Key Chemokines (key + chemokine)

Distribution by Scientific Domains

Selected Abstracts

Human mucosa/submucosa interactions during intestinal inflammation: involvement of the enteric nervous system in interleukin-8 secretion

Emmanuelle Tixier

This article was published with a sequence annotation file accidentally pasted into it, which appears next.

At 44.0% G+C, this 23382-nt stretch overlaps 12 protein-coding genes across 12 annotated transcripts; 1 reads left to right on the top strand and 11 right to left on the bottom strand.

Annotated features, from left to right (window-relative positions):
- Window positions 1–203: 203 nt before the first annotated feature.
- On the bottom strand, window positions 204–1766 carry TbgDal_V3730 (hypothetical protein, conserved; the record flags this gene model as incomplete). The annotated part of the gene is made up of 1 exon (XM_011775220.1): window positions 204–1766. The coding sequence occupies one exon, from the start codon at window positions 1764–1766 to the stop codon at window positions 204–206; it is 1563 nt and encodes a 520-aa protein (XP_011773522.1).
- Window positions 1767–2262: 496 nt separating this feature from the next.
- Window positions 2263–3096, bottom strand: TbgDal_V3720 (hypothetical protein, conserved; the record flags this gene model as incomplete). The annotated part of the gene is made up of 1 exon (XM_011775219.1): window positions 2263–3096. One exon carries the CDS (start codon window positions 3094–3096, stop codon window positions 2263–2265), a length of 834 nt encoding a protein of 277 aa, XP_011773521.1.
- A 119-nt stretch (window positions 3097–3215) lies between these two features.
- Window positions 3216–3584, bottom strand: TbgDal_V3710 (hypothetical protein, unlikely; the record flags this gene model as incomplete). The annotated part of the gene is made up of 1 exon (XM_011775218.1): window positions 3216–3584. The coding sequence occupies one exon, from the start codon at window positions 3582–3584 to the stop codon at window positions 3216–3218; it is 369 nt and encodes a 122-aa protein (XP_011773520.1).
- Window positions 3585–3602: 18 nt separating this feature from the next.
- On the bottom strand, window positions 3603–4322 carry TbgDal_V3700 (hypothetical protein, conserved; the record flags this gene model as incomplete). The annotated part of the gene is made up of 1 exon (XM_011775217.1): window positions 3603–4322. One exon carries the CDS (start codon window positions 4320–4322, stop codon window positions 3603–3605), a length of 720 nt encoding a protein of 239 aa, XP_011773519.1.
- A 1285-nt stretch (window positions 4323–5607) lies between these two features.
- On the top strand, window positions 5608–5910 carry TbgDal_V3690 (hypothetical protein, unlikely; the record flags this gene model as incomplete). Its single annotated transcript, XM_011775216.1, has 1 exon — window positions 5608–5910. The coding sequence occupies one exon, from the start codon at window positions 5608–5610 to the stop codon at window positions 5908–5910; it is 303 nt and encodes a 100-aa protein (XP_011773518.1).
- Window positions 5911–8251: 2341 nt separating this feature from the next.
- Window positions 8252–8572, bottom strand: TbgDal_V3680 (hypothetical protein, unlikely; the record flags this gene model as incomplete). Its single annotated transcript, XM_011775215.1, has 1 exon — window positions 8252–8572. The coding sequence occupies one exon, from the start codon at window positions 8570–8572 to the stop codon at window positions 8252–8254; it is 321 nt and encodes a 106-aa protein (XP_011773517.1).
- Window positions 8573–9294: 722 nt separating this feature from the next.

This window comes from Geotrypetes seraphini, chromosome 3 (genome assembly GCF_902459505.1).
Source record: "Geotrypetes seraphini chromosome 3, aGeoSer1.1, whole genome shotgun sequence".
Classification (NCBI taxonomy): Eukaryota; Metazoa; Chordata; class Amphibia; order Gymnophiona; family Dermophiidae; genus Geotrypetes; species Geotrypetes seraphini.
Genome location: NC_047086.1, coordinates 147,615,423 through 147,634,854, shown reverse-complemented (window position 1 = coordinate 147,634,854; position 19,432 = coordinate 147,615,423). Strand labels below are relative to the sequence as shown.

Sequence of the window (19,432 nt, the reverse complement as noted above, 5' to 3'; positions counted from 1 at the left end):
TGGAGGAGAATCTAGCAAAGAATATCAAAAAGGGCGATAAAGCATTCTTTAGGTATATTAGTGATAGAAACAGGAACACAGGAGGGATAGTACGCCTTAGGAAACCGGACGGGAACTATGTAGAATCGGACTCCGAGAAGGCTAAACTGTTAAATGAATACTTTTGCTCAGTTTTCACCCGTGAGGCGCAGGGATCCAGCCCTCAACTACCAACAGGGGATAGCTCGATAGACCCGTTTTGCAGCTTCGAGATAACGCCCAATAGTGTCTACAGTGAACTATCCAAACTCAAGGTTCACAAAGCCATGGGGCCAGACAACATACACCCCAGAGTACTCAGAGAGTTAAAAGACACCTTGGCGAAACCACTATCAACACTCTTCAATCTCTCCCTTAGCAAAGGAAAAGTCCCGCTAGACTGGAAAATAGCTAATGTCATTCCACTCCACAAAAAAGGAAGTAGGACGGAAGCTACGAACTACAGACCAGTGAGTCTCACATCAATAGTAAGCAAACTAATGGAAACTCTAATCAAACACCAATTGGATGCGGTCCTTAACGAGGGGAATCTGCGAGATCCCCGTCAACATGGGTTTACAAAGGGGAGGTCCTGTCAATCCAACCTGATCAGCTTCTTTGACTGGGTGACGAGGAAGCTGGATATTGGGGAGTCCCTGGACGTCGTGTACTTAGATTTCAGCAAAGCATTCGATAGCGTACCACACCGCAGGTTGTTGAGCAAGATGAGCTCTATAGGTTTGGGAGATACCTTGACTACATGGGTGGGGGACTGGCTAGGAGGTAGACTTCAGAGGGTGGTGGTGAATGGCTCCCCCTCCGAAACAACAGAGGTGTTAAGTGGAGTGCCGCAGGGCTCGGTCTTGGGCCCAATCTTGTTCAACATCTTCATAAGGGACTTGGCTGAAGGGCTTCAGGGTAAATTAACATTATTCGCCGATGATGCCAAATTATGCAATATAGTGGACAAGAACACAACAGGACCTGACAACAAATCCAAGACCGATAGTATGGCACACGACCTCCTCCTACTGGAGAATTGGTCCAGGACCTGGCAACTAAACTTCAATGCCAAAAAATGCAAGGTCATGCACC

Summary Interleukin-8 (IL-8) is a key chemokine upregulated in various forms of intestinal inflammation, especially those induced by bacteria such as Clostridium difficile (C. difficile). Although interactions between different mucosal and submucosal cellular components have been reported, whether such interactions are involved in the regulation of IL-8 secretion during C. difficile infection is unknown. Moreover, whether the enteric nervous system, a major component of the submucosa, is involved in IL-8 secretion during an inflammatory challenge remains to be determined. In order to investigate mucosa/submucosa interactions that regulate IL-8 secretion, we co-cultured human intestinal mucosa and submucosa. In control condition, IL-8 secretion in co-culture was lower than the sum of the IL-8 secretion of both tissue layers cultured alone. Contrastingly, IL-8 secretion increased in co-culture after mucosal challenge with toxin B of C. difficile through an IL-1,-dependent pathway. Moreover, we observed that toxin B of C. difficile increased IL-8 immunoreactivity in submucosal enteric neurones in co-culture and in intact preparations of mucosa/submucosa, through an IL-1,-dependent pathway. IL-1, also increased IL-8 secretion and IL-8 mRNA expression in human neuronal cell lines (NT2-N and SH-SY5Y), through p38 and ERK1/2 MAP kinase-dependent pathways. Our results demonstrate that mucosa/submucosa interactions regulate IL-8 secretion during inflammatory processes in human through IL-1,-dependent pathways. Finally we observed that human submucosal neurones synthesize IL-8, whose production in neurones is induced by IL-1, via MAPK-dependent pathways. [source]